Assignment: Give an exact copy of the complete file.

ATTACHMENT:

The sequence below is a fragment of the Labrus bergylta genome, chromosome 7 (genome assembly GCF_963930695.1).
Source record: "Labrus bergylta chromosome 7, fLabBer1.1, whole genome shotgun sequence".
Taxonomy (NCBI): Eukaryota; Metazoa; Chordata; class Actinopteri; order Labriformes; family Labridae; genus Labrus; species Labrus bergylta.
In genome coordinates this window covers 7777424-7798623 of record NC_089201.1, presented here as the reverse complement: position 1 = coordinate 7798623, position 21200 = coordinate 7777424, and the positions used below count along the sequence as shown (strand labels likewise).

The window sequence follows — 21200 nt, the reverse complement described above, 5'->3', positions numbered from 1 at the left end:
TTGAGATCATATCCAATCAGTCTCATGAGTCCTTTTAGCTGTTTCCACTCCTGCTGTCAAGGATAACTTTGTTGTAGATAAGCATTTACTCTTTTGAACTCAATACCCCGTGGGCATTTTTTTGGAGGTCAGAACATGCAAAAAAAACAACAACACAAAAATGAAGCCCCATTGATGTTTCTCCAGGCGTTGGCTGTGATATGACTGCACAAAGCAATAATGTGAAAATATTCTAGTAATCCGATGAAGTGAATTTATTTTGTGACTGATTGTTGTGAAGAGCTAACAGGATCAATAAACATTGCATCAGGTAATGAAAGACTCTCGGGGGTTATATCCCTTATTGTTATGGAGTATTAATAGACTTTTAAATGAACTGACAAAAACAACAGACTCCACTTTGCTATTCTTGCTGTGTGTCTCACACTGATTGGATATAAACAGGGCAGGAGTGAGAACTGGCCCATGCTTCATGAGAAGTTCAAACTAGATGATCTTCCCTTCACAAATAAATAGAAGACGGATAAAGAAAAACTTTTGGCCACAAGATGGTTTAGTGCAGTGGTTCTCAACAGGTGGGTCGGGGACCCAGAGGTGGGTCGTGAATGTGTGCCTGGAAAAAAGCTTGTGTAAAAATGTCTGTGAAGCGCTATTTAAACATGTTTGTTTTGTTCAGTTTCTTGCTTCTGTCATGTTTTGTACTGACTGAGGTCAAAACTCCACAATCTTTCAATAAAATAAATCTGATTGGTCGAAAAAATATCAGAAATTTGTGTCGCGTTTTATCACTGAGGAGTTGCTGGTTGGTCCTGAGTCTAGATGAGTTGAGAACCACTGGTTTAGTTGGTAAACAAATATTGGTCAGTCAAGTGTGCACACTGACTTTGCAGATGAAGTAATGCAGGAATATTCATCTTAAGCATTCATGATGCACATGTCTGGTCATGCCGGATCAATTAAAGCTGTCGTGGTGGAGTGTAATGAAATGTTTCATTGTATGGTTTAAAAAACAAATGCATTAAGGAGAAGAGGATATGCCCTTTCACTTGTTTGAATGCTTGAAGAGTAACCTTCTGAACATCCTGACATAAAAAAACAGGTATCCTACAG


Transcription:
The sequence below is a fragment of the Labrus bergylta genome, chromosome 7 (genome assembly GCF_963930695.1).
Source record: "Labrus bergylta chromosome 7, fLabBer1.1, whole genome shotgun sequence".
Taxonomy (NCBI): Eukaryota; Metazoa; Chordata; class Actinopteri; order Labriformes; family Labridae; genus Labrus; species Labrus bergylta.
In genome coordinates this window covers 7777424-7798623 of record NC_089201.1, presented here as the reverse complement: position 1 = coordinate 7798623, position 21200 = coordinate 7777424, and the positions used below count along the sequence as shown (strand labels likewise).

The window sequence follows — 21200 nt, the reverse complement described above, 5'->3', positions numbered from 1 at the left end:
TTGAGATCATATCCAATCAGTCTCATGAGTCCTTTTAGCTGTTTCCACTCCTGCTGTCAAGGATAACTTTGTTGTAGATAAGCATTTACTCTTTTGAACTCAATACCCCGTGGGCATTTTTTTGGAGGTCAGAACATGCAAAAAAAACAACAACACAAAAATGAAGCCCCATTGATGTTTCTCCAGGCGTTGGCTGTGATATGACTGCACAAAGCAATAATGTGAAAATATTCTAGTAATCCGATGAAGTGAATTTATTTTGTGACTGATTGTTGTGAAGAGCTAACAGGATCAATAAACATTGCATCAGGTAATGAAAGACTCTCGGGGGTTATATCCCTTATTGTTATGGAGTATTAATAGACTTTTAAATGAACTGACAAAAACAACAGACTCCACTTTGCTATTCTTGCTGTGTGTCTCACACTGATTGGATATAAACAGGGCAGGAGTGAGAACTGGCCCATGCTTCATGAGAAGTTCAAACTAGATGATCTTCCCTTCACAAATAAATAGAAGACGGATAAAGAAAAACTTTTGGCCACAAGATGGTTTAGTGCAGTGGTTCTCAACAGGTGGGTCGGGGACCCAGAGGTGGGTCGTGAATGTGTGCCTGGAAAAAAGCTTGTGTAAAAATGTCTGTGAAGCGCTATTTAAACATGTTTGTTTTGTTCAGTTTCTTGCTTCTGTCATGTTTTGTACTGACTGAGGTCAAAACTCCACAATCTTTCAATAAAATAAATCTGATTGGTCGAAAAAATATCAGAAATTTGTGTCGCGTTTTATCACTGAGGAGTTGCTGGTTGGTCCTGAGTCTAGATGAGTTGAGAACCACTGGTTTAGTTGGTAAACAAATATTGGTCAGTCAAGTGTGCACACTGACTTTGCAGATGAAGTAATGCAGGAATATTCATCTTAAGCATTCATGATGCACATGTCTGGTCATGCCGGATCAATTAAAGCTGTCGTGGTGGAGTGTAATGAAATGTTTCATTGTATGGTTTAAAAAACAAATGCATTAAGGAGAAGAGGATATGCCCTTTCACTTGTTTGAATGCTTGAAGAGTAACCTTCTGAACATCCTGACATAAAAAAACAGGTATCCTACAG